The Treasury Select Committee has called for the immediate nationalisation of Simon Cowell, after studies indicated that he now controls almost 97% of the UK’s disposable income.
Chancellor Alistair Darling, attempting to regain the initiative after a less-than-positive reaction to last week’s Pre-Budget Report, welcomed the recommendation, saying it was the “easiest way to effectively tax the nation’s gullible masses.”
A Committee spokesman said, “Simon Cowell’s stable of programmes including X-Factor, Xtra-Factor, Britain’s Got Talent, Britain’s Got More Talent and the upcoming ‘Britain’s Got No Talent Left But Simon Wants Yet Another Prime-Time Saturday Slot’, has total dominance over the segment of the market known as banality TV.”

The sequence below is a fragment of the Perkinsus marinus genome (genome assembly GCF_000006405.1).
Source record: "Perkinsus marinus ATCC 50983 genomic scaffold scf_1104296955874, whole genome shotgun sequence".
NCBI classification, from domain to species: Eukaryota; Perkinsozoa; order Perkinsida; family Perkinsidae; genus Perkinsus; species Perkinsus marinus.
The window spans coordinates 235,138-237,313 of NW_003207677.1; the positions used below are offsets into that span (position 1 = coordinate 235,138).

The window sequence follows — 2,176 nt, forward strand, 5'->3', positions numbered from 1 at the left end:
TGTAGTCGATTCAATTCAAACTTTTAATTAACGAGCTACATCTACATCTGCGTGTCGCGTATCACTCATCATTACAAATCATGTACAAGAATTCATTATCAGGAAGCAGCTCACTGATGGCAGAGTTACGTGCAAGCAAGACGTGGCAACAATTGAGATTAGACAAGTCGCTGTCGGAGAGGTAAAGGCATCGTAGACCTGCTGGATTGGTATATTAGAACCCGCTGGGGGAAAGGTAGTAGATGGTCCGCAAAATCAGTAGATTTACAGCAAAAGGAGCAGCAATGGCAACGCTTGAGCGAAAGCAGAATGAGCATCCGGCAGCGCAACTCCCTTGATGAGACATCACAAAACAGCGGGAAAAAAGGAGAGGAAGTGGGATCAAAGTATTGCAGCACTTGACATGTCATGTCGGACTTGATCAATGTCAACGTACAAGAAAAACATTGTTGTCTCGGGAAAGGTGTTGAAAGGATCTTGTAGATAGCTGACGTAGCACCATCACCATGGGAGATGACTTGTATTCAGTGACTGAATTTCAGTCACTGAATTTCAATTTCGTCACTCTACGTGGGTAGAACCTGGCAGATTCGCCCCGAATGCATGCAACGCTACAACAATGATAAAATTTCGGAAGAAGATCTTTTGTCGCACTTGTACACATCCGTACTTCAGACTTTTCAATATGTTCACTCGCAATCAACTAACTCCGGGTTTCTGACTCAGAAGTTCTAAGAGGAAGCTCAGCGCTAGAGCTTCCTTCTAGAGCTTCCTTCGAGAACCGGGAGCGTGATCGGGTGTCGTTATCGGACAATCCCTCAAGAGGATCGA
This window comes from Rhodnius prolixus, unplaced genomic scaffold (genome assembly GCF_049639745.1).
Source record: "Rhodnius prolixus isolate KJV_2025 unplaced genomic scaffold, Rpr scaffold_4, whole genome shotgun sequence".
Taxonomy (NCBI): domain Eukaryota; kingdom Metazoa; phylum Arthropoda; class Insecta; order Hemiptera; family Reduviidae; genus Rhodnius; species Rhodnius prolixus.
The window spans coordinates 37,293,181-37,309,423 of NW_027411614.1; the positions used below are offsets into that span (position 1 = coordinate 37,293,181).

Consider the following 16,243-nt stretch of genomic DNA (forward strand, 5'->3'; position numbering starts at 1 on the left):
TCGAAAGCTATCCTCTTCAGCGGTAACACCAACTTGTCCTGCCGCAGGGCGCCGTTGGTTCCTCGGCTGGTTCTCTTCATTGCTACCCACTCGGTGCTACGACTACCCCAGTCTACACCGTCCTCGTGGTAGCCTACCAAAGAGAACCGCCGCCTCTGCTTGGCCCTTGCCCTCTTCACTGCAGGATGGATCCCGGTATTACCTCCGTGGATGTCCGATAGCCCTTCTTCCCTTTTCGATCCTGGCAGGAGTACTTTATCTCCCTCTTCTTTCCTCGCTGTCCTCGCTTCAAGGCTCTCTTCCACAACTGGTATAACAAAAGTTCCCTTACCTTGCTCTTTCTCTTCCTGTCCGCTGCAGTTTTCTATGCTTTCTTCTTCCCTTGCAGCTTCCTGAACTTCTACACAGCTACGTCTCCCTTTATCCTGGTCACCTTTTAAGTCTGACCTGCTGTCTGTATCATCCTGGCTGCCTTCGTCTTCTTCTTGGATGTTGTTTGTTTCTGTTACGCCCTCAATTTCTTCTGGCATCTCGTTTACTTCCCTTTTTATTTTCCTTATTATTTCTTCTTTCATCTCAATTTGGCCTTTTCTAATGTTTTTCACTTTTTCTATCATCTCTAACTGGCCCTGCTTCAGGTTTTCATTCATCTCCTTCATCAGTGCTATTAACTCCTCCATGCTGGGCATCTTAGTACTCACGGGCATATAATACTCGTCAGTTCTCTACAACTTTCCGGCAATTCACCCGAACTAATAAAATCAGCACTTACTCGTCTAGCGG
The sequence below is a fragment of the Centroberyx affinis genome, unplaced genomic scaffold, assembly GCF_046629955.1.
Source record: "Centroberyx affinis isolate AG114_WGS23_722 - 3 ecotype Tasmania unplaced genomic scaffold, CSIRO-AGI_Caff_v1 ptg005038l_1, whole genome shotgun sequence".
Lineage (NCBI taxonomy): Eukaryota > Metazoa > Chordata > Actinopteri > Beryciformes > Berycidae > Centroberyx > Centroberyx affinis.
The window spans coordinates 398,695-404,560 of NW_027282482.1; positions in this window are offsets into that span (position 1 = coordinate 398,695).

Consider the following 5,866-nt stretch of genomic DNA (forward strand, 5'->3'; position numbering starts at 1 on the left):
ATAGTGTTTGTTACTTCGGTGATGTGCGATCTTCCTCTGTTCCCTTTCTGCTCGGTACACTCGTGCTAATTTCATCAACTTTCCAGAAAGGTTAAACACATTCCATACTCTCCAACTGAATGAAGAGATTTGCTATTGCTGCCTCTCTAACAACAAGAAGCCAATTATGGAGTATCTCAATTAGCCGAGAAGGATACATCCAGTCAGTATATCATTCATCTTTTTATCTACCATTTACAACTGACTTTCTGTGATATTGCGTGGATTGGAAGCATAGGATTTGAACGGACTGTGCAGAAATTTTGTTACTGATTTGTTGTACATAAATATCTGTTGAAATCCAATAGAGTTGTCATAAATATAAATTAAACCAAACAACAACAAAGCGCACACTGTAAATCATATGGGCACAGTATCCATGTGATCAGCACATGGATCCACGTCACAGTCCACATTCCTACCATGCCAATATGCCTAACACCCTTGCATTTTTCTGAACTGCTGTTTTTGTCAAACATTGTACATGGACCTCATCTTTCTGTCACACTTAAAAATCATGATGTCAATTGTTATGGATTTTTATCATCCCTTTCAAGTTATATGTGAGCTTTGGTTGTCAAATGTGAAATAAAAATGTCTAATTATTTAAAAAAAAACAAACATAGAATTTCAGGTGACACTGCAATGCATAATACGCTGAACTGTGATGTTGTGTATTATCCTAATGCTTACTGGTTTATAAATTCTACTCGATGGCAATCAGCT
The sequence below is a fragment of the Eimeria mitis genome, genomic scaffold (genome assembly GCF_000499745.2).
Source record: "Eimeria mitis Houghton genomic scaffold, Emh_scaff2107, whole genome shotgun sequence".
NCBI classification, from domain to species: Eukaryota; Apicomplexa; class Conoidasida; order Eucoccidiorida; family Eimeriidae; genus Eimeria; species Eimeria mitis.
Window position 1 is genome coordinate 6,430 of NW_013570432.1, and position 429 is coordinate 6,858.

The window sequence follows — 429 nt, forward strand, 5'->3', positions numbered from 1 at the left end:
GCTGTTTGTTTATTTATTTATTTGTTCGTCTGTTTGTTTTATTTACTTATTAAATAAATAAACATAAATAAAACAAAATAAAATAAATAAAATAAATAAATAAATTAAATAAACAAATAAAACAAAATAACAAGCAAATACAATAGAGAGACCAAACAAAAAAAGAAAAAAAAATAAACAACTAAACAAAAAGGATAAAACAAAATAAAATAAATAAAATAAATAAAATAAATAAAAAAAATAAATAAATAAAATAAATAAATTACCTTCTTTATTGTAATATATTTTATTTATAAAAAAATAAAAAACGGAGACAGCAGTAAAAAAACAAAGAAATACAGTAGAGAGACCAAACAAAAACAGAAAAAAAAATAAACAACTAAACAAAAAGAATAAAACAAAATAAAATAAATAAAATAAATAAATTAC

“With 20 million viewers, over 10 million phone votes last Saturday alone, and millions more in advertising revenue from firms wanting to sell their tawdry products to the nation’s sheep, Simon Cowell has generated enough revenue to run the entire NHS for a year.”
“Cowell has the current No. 1 album, several other artists in the album chart, numerous other No. 1s, and a guarantee that millions of simpletons with ensure his newest Geordie product will get the Christmas No. 1 – all of which leads us to predict that Simon Cowell will soon hold 96.78% of all Britain’s cash.”
“It is therefore right that he be nationalised with immediate effect, and his net worth used to reduce the nation’s financial liabilities.”
Mr Darling refused to be drawn on whether the new nationalised Simon Cowell would be forced to change his name to British Leyland, and declined to comment on whether Ant & Dec could also be subsumed into the new organisation.
A spokesman for Simon Cowell said that he strongly resented the planned nationalisation, and that his lawyers were looking into a hostile takeover of the UK Government in response.